Robin Williams, Daryl Sabara, Alexie Gilmore
Heather: Weekend summary…we did nothing…followed by nothing…with a grand finale of nothing.
Lance Clayton (Williams) is a single father, high school poetry teacher, and failed author. His son, Kyle (Sabara), is an unpopular, perverted jerk who hates him. When Kyle accidentally dies under less than dignified circumstances (think David Carradine rumors), Lance makes it look like Kyle committed suicide, even penning a thoughtful suicide note. When the note is leaked, the other students at the school start to see Kyle in a different light, even treating him as some sort of saint. Lance maintains the illusion by producing more supposed writings by Kyle, and the deception grows and grows, steam-rolling towards an inevitable conclusion.
First things first, bravo to Daryl Sabara and writer/director Bobcat Goldthwait for creating, in Kyle, one of the most intentionally obnoxious, unlikable characters in movie history. I assume their goal was to make you hate this kid, and as far as I’m concerned, mission accomplished.
This movie was a bit all over the place as far as the tone was concerned. It wanted to be dark comedy, but I thought it played things too serious at times for the dark comedy to work later. Some of the lighter comedy moments worked better, but it was all more on the level of just amusing rather than uproariously funny.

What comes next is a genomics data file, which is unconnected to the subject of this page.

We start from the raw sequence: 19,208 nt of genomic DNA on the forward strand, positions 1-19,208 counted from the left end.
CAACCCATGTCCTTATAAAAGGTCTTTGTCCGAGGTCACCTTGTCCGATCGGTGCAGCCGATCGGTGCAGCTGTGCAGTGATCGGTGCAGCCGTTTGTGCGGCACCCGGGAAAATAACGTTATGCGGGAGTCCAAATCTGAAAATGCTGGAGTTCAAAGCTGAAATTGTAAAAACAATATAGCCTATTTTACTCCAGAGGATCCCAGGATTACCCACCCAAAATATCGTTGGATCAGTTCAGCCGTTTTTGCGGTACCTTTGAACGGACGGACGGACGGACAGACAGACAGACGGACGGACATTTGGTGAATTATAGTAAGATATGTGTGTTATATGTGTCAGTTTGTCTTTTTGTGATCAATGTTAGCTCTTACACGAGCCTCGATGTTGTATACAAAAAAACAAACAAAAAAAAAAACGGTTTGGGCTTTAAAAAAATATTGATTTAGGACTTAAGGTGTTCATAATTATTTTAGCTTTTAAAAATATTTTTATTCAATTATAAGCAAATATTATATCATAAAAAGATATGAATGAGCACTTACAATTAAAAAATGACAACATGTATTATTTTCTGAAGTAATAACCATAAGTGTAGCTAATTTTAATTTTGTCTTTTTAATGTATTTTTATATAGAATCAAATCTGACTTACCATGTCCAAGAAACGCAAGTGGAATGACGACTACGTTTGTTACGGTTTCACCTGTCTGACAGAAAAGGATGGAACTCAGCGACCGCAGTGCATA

Character stereotypes were a problem for me. We have the goth girl, the funny but angry-ish overweight black guy, the jock who turns out to be gay, the stern principal, etc. We’ve seen all these people before and know exactly where their character arcs are going to take them. In fact, the whole movie is quite predictable, so then it just becomes about how well made it is. Well, as far as the comedy goes, it’s decent. The dramatic stuff is pretty heavy-handed and doesn’t work so well. It looks good, and there are okay performances by some of the actors, but others seemed too in on the joke for me to take any of it seriously. I found it very hard to buy that students like the goth girl or the jocks would care one tiny bit about this kid they hated being gone. I also thought the stuff with the phony journal being published and talked about on TV wasn’t done well enough to be believable. I liked the idea of it all, it just wasn’t carried out very effectively.
In the end, I couldn’t help but think an opportunity was missed for a more touching, well done movie that still could have featured a good amount of comedy. It works well at times, but I think a change in the general tone of it would have made it more palatable for me.
As John Lennon said, “Everybody loves you when you’re six foot in the ground.”
10 – 2 for being overly predictable – 1.3 for too many stereotypical characters – .7 for the wavering tone of the movie = 6.0